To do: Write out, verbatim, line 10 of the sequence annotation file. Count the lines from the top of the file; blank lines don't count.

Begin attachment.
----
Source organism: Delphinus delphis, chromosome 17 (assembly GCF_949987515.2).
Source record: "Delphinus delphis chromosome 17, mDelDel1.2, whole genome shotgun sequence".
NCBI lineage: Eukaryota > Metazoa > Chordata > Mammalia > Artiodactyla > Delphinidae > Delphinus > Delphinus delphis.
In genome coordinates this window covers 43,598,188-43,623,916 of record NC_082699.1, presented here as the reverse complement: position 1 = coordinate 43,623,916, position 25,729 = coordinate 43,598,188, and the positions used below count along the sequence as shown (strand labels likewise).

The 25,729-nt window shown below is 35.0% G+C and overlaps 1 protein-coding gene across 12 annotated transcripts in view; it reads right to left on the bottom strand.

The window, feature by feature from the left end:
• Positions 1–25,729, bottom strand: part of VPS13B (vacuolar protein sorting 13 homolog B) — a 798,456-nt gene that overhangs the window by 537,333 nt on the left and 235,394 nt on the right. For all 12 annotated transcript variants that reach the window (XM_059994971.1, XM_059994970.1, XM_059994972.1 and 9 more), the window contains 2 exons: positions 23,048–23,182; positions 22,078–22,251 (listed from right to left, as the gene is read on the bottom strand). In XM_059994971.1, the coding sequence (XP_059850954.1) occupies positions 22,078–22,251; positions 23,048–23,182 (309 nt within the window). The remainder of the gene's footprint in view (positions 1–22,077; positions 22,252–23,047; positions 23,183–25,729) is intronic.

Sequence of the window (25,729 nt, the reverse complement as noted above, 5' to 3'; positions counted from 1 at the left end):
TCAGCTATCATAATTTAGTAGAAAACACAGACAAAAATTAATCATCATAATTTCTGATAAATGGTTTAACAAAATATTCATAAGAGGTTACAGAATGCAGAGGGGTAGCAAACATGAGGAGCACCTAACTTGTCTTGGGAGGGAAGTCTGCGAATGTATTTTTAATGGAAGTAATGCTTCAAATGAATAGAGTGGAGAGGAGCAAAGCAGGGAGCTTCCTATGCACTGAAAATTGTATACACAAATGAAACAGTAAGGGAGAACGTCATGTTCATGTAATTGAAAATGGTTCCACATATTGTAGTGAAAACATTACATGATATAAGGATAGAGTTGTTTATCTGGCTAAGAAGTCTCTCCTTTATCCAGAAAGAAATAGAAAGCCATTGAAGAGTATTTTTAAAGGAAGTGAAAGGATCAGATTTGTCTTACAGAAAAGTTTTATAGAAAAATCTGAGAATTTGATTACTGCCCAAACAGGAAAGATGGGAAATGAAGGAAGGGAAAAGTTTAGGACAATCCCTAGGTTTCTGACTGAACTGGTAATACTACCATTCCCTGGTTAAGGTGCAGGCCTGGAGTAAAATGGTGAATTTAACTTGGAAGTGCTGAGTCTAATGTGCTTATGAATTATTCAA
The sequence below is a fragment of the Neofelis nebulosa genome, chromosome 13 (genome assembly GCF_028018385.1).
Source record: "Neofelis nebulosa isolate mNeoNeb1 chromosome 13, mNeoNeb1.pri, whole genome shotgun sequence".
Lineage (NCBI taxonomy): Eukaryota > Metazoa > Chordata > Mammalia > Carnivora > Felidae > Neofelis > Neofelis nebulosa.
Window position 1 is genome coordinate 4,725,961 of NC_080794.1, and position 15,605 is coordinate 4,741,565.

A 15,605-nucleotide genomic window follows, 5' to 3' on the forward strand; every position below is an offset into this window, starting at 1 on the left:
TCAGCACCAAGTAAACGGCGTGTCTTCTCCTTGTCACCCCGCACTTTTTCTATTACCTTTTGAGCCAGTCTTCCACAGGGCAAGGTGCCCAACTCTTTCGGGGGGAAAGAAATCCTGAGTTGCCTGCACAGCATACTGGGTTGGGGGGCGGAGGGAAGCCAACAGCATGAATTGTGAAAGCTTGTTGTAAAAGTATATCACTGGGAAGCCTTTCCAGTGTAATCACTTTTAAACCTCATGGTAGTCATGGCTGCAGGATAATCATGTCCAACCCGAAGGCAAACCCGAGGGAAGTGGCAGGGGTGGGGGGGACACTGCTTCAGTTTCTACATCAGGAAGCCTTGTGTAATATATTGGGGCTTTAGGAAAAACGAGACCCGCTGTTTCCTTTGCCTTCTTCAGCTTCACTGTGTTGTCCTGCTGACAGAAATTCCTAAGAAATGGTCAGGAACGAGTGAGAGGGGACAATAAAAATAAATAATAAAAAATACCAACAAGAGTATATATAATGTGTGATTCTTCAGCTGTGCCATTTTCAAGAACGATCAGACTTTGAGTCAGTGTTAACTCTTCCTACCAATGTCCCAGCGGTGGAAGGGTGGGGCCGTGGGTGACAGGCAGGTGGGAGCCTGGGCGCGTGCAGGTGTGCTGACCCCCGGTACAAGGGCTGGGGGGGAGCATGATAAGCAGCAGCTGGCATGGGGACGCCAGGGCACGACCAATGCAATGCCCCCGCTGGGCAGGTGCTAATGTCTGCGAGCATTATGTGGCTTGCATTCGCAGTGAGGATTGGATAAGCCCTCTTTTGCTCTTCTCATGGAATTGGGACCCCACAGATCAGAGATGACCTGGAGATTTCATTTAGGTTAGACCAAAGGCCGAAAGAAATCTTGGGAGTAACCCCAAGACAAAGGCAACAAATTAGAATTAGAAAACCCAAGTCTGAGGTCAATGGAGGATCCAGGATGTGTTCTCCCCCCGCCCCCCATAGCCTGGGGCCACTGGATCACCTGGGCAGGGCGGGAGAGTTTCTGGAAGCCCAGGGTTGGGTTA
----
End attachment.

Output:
The sequence below is a fragment of the Neofelis nebulosa genome, chromosome 13 (genome assembly GCF_028018385.1).